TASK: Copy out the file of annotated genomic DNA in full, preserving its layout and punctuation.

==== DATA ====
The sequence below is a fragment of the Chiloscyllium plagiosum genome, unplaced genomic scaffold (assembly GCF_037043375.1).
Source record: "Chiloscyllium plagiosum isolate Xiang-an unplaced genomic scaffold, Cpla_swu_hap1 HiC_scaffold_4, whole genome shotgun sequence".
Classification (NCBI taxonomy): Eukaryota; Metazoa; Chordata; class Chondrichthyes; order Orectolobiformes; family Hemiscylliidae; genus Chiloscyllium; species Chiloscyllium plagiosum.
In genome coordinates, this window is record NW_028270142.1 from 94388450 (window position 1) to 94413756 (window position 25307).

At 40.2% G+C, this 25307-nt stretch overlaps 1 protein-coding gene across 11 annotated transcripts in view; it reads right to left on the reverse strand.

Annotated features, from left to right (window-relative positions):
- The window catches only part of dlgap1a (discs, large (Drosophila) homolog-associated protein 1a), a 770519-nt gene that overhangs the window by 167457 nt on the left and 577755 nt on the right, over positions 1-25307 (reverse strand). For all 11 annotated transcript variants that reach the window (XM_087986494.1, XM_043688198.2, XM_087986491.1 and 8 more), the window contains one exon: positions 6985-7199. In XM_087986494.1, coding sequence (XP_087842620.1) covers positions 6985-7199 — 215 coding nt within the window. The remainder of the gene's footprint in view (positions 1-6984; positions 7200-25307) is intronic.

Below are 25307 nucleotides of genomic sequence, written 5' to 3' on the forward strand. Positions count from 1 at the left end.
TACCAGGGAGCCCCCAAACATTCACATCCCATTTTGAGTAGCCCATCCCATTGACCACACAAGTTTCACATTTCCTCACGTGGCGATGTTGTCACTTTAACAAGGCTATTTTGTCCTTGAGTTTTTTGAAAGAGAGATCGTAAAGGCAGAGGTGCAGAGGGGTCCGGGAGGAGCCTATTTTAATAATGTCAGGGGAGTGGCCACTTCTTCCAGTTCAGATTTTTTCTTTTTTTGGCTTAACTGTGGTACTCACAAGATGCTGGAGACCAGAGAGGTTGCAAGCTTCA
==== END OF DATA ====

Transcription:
The sequence below is a fragment of the Chiloscyllium plagiosum genome, unplaced genomic scaffold (assembly GCF_037043375.1).
Source record: "Chiloscyllium plagiosum isolate Xiang-an unplaced genomic scaffold, Cpla_swu_hap1 HiC_scaffold_4, whole genome shotgun sequence".
Classification (NCBI taxonomy): Eukaryota; Metazoa; Chordata; class Chondrichthyes; order Orectolobiformes; family Hemiscylliidae; genus Chiloscyllium; species Chiloscyllium plagiosum.
In genome coordinates, this window is record NW_028270142.1 from 94388450 (window position 1) to 94413756 (window position 25307).

At 40.2% G+C, this 25307-nt stretch overlaps 1 protein-coding gene across 11 annotated transcripts in view; it reads right to left on the reverse strand.

Annotated features, from left to right (window-relative positions):
- The window catches only part of dlgap1a (discs, large (Drosophila) homolog-associated protein 1a), a 770519-nt gene that overhangs the window by 167457 nt on the left and 577755 nt on the right, over positions 1-25307 (reverse strand). For all 11 annotated transcript variants that reach the window (XM_087986494.1, XM_043688198.2, XM_087986491.1 and 8 more), the window contains one exon: positions 6985-7199. In XM_087986494.1, coding sequence (XP_087842620.1) covers positions 6985-7199 — 215 coding nt within the window. The remainder of the gene's footprint in view (positions 1-6984; positions 7200-25307) is intronic.

Below are 25307 nucleotides of genomic sequence, written 5' to 3' on the forward strand. Positions count from 1 at the left end.
TACCAGGGAGCCCCCAAACATTCACATCCCATTTTGAGTAGCCCATCCCATTGACCACACAAGTTTCACATTTCCTCACGTGGCGATGTTGTCACTTTAACAAGGCTATTTTGTCCTTGAGTTTTTTGAAAGAGAGATCGTAAAGGCAGAGGTGCAGAGGGGTCCGGGAGGAGCCTATTTTAATAATGTCAGGGGAGTGGCCACTTCTTCCAGTTCAGATTTTTTCTTTTTTTGGCTTAACTGTGGTACTCACAAGATGCTGGAGACCAGAGAGGTTGCAAGCTTCA